I have plenty of Students2.0 posts to write now, and plenty of thoughts to think. Please excuse my previous absense, dearest readers. Wish me luck.

Published in: on February 15, 2008 at 12:59 pm  Comments (4)  

Read Me a Story…

I haven’t picked up a book all week, yet I find myself being full of new posts! Its wonderful. After another interesting day, I have a new tale to tell.

Today was the birthday celebration for one of my closest friends (and fellow book lover) even though her true birthday isn’t until the end of the month. While in the middle of such wonderful festivities, I couldn’t help but have my heart melt at the sight of my dear friend’s little sister sitting at a far table alone. With a book, of course. I knew better than to interrupt, since it was good enough to bring to a party. Instead, I casually strolled by and took a look at the heading at the top of the page (rather than bent down to the cover). A hardcover by Christoper Pike. I smiled because I was thinking I remember reading him at that age. Which is what today’s post is inspired from: books I loved as a child.

Black Beauty is unquestioningly at the top of that list. Even though I said I loved that book from first grade to sixth, I don’t think I ever quite finished it. If I did, it was only the abridged version in any case. What little I do remember of the story is quite disheartening, seeing as it involves the cropping of puppy ears, the whipping of horses, and bloody, untended saddle wounds. I don’t know why I loved that book, I just know that I did. Somewhere in there I made a point to read The Classics like Dr. Jekyll and Mr. Hyde, and Mody Dick (which I also enjoyed immensely, despite the advanced vocabulary). I remember checking out one book in particular half a dozen times. It was the biography on Joan of Arc. I barely understood the terms used, but I remember admiring her immensely for what little I did comprehend. Being different is such a foreign concept when you’re seven, that it doesn’t even appear to be an option. Its hard to say if that book changed my life, but it did something.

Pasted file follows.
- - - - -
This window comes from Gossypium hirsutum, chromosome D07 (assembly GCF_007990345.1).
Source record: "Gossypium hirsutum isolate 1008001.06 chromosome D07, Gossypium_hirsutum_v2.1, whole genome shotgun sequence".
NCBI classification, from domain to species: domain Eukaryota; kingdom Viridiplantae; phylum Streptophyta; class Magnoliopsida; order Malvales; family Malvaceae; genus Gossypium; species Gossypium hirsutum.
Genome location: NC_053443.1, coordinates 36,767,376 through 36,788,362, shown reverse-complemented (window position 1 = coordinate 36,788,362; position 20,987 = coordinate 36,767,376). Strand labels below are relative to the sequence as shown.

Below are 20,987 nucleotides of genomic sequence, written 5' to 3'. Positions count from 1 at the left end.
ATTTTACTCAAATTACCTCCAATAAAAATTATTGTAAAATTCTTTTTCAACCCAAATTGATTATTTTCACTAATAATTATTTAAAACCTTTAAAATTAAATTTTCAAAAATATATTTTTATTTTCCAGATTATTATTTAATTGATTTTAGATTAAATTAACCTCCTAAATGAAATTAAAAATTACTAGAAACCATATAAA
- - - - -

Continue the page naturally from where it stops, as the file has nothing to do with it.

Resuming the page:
One of my favorite series as a wee thing was Hank the Cowdog. It involved the trials of a too-old cowdog trying to hold a ranch together. He had the not-too-bright sidekick, the love interest that was anything but impressed with him, and the villains that switched between buzzards and coyotes, depending on the book. Again, I don’t recall much more than I thought it was hilarious. I’m afraid to pick this series up again only to read a page and wonder What was I thinking?? I think part of my attachment to Hank came from the fact that it was a “chapter book”, and made me feel superior (I took pride in my advanced reading abilities back then). This is my only reasoning as of right now.